Busting Common Myths About In-Vitro Fertilization (IVF)

In-Vitro fertilization or IVF is the most effective and successful out of all assisted reproductive techniques to date

To put it simply — IVF involves combining eggs and sperm outside the body in the laboratory. 

Once the embryo develops after fertilization then it is placed inside the uterus. The procedure could be done using the parents’ own egg or sperm or that of a donor.

Now, a commonly popular term and a widely used procedure; IVF has come a long way from being the mysterious procedure that created the test tube babies, and yet there are many myths and uninformed assumptions which are rampant around us about the IVF process. Most of which are either related to the safety, cost, or stigma attached to talking about women’s health.

In this article, we will bust some common myths about In-vitro fertilization.

Myths and Facts about the IVF Treatment

Myth- IVF is the only assisted reproduction method and is a one-stop solution for all infertility problems.

Fact- Although it is the most popular, IVF is one of many assisted reproduction techniques which is used to help women with infertility issues. Different techniques and treatments are prescribed by the doctors depending on the uniqueness, severity and diagnosis of the patient’s condition. Some of the other popular techniques are intra-uterine insemination (IUI), Intracytoplasmic Sperm Injection (ICSI) etc.

Myth- IVF costs you an arm and a leg.

Fact- It is a little more expensive and time-consuming compared to other common assisted reproductive procedures, but, IVF is not the ‘treatment for celebrities’ as it is purported. With better availability of IVF hospitals, the costs of treatment are going down all over our country.

Myth- IVF possesses a 100% success rate.

Fact- There are many factors that are at play while undergoing it. Age factors, underlying ovarian reserve, semen parameters, etc. play a common role in the success of IVF treatment. In only about 50% of cases, the technique is successful for the first time.

Dr. Puneet Arora says that couples/mothers should not get disheartened by the failure of IVF. When one way is closed, science always finds another, and with a better understanding of reproductive science, advanced technologies help to answer implantation failures.

Myth- IVF is not safe.

Fact- Although IVF can be a little problematic for a really minuscule percentage of people; mostly due to age factors or underlying fertility problems like OHSS(Ovarian Hyperstimulation Syndrome), it is a completely safe and sound procedure.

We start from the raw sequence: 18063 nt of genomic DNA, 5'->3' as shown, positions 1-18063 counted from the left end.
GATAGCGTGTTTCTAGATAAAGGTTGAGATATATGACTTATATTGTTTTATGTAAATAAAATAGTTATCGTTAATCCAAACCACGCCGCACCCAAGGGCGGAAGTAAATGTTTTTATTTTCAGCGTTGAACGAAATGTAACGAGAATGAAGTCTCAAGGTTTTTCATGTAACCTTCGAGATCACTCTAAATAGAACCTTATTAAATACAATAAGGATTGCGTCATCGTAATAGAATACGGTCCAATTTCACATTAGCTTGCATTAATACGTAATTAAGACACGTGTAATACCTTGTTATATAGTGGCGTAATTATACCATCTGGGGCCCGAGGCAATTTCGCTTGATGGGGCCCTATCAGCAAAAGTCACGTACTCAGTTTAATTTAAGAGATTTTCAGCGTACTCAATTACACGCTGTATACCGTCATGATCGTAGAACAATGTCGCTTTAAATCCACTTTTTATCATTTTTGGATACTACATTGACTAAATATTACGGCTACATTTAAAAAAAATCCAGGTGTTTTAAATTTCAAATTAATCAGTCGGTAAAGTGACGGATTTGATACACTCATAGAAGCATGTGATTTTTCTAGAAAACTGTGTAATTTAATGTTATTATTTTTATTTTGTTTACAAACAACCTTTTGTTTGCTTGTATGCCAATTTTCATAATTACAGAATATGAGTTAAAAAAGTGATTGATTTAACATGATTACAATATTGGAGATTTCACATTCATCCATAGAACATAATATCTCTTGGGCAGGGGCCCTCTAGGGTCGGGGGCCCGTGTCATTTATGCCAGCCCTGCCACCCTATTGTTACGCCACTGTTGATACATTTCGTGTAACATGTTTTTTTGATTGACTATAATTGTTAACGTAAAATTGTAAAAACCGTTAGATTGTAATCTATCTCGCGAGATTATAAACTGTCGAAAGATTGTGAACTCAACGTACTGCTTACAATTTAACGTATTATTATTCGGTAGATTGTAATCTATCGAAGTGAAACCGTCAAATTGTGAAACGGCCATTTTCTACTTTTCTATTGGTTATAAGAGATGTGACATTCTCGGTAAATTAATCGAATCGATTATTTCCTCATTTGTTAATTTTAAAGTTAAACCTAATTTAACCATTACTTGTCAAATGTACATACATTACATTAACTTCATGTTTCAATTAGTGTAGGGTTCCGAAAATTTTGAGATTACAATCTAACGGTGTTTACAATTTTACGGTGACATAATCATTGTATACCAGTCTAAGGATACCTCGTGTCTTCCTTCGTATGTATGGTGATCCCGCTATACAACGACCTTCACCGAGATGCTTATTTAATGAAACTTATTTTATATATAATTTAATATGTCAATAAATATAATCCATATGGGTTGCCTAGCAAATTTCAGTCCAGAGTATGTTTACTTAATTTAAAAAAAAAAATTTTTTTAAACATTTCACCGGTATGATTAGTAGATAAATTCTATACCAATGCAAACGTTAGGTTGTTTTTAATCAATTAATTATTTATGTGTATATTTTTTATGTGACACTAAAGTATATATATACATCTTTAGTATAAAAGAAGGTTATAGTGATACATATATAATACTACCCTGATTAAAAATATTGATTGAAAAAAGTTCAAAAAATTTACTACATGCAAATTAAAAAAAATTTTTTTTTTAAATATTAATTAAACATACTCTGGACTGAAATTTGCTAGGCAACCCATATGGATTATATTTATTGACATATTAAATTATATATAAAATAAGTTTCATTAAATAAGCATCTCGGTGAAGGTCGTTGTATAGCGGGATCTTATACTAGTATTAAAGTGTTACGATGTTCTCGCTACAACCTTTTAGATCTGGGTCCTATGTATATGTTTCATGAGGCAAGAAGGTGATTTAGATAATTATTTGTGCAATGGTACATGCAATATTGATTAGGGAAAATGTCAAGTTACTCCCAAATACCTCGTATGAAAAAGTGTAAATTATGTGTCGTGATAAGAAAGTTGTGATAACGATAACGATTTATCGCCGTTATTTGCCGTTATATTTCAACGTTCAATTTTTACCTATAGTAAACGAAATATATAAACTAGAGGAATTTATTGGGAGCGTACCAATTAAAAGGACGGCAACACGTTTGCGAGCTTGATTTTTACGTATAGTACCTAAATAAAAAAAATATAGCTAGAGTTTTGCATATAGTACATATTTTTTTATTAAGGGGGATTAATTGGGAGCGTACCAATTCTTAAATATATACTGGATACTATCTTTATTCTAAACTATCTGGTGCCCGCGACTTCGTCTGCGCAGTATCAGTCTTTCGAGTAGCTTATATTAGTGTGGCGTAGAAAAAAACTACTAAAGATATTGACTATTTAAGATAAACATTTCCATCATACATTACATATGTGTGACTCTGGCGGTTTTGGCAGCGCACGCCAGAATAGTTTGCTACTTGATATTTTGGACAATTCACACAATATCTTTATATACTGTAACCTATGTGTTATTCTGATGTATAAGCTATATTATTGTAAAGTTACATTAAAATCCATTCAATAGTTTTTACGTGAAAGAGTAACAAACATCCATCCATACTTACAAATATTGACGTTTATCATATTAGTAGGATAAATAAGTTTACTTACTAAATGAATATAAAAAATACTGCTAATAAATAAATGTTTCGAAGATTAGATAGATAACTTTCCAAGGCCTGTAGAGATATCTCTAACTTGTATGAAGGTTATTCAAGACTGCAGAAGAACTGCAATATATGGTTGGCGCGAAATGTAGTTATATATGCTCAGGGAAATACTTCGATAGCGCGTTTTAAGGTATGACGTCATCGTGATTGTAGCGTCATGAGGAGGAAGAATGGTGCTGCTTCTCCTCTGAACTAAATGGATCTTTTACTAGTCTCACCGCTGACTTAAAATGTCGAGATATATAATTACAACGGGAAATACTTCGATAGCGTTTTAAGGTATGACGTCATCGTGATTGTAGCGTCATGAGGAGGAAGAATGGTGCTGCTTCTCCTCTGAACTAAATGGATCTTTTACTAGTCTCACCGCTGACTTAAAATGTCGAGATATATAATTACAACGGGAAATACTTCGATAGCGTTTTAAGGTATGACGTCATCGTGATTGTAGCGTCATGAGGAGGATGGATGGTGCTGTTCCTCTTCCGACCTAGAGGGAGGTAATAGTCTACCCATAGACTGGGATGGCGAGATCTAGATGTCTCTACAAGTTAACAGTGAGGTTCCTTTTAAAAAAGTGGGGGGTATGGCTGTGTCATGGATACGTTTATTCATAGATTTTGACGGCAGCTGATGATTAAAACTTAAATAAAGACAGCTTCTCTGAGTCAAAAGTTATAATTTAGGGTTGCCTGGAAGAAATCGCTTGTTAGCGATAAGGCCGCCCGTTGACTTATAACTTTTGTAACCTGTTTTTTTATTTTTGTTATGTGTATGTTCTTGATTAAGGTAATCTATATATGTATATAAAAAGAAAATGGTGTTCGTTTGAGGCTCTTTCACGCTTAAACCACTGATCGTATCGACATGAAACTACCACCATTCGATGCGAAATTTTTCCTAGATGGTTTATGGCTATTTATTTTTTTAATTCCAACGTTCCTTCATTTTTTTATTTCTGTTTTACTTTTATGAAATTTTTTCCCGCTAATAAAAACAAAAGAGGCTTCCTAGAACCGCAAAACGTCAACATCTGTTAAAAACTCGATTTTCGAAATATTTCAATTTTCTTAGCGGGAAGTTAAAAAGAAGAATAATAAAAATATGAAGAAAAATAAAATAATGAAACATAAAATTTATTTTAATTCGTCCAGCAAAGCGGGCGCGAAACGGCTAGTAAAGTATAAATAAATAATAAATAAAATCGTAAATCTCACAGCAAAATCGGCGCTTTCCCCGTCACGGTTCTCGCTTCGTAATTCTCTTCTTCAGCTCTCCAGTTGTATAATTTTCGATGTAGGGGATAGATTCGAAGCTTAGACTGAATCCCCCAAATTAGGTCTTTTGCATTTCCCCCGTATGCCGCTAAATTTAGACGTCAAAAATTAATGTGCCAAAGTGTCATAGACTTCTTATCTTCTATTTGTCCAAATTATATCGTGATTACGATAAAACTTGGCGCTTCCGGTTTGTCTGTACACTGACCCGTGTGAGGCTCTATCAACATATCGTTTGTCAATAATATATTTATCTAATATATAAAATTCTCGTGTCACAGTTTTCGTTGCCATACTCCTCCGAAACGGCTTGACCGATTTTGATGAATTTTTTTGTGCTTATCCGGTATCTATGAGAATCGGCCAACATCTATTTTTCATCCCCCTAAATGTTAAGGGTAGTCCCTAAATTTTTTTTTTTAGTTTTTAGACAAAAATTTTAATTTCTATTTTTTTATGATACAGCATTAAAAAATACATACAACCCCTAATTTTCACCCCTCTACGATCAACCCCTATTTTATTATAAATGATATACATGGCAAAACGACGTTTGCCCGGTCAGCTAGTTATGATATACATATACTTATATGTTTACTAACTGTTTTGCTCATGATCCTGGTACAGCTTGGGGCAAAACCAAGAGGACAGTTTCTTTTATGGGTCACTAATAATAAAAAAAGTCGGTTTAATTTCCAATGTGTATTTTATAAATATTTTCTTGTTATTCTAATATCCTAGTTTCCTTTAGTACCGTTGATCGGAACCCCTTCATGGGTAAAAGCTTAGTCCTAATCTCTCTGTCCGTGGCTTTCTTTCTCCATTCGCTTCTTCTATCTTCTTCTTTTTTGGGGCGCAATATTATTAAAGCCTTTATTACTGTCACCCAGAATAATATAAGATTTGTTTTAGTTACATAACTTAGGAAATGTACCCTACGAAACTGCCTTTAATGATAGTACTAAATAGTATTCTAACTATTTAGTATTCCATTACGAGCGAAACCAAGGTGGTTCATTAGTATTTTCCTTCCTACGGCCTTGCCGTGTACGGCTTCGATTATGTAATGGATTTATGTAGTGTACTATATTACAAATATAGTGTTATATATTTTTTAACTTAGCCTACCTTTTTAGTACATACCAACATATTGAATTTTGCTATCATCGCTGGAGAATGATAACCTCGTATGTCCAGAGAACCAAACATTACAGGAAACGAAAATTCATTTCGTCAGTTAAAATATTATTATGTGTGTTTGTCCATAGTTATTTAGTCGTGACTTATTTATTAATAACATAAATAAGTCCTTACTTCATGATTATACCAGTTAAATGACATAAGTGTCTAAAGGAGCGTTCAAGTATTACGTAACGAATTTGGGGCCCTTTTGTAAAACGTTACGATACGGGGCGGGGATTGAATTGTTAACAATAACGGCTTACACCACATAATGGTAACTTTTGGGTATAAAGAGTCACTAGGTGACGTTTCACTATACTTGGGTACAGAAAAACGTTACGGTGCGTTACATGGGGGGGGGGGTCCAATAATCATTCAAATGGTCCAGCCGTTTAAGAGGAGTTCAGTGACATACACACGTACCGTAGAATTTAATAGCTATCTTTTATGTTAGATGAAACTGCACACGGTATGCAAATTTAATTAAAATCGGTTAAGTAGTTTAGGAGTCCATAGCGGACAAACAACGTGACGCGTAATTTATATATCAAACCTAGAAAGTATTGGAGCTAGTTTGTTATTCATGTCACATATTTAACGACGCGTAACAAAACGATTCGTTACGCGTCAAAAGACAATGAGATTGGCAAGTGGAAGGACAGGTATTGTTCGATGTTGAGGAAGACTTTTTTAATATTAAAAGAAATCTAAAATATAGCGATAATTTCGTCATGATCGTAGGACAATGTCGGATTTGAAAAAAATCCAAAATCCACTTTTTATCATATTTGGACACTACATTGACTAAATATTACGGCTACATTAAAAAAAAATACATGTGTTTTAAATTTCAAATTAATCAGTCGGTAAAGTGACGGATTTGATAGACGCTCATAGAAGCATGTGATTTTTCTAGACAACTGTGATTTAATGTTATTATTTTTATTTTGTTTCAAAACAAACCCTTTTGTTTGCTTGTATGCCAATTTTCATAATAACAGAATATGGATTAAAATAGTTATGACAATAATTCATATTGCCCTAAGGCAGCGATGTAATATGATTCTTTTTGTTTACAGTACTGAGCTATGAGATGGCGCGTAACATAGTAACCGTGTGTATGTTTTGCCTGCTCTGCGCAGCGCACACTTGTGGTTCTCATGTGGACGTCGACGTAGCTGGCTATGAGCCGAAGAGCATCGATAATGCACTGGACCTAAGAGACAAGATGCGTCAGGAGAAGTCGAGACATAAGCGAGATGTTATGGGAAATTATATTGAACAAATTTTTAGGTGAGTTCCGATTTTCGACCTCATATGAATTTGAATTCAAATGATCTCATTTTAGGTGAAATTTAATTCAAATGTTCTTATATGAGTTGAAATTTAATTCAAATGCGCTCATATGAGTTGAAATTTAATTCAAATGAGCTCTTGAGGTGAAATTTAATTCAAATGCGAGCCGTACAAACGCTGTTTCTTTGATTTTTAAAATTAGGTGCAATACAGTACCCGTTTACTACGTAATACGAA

Those who are at risk of danger are advised preventive methods to make it safe or not to pursue the treatment.

Myth- IVF children are born with malformations

Fact- The chance of an IVF baby being born with anomalies at birth is as much as the normal reproduction process. There is no clear information to suggest that IVF aggravates malformations in newborns.

Myth- IVF will always result in multiple pregnancies.

Fact- Earlier, during IVF multiple embryos were transferred to the host’s uterus so that the chance of pregnancy will increase. This would sometimes result in multiple pregnancies.

But, with the advancement of IVF technologies, it has become easier to increase the chance of just one healthy embryo fertilizing.

Dr. Puneet Arora firmly believes in the concept of a healthy mother-healthy child and encourages single embryo transfers.

Myth- Fertility clinics are just there for helping with assisted birth.

Fact- Apart from providing assisted reproduction treatments, the CIFAR fertility clinic which is helmed by Dr. Puneet Arora provides treatment and counseling to men and women for all kinds of fertility problems be it major or minor.

CIFAR boasts a team of highly trained and experienced professionals who are committed to Dr. Puneet’s pledge to make fertility treatments easy, accessible, affordable, technology-driven, and safe for all the people of our country.

June is World Infertility Awareness Month

Join us as we shed light on infertility, offer support, and share resources. Let's break the silence and spread awareness.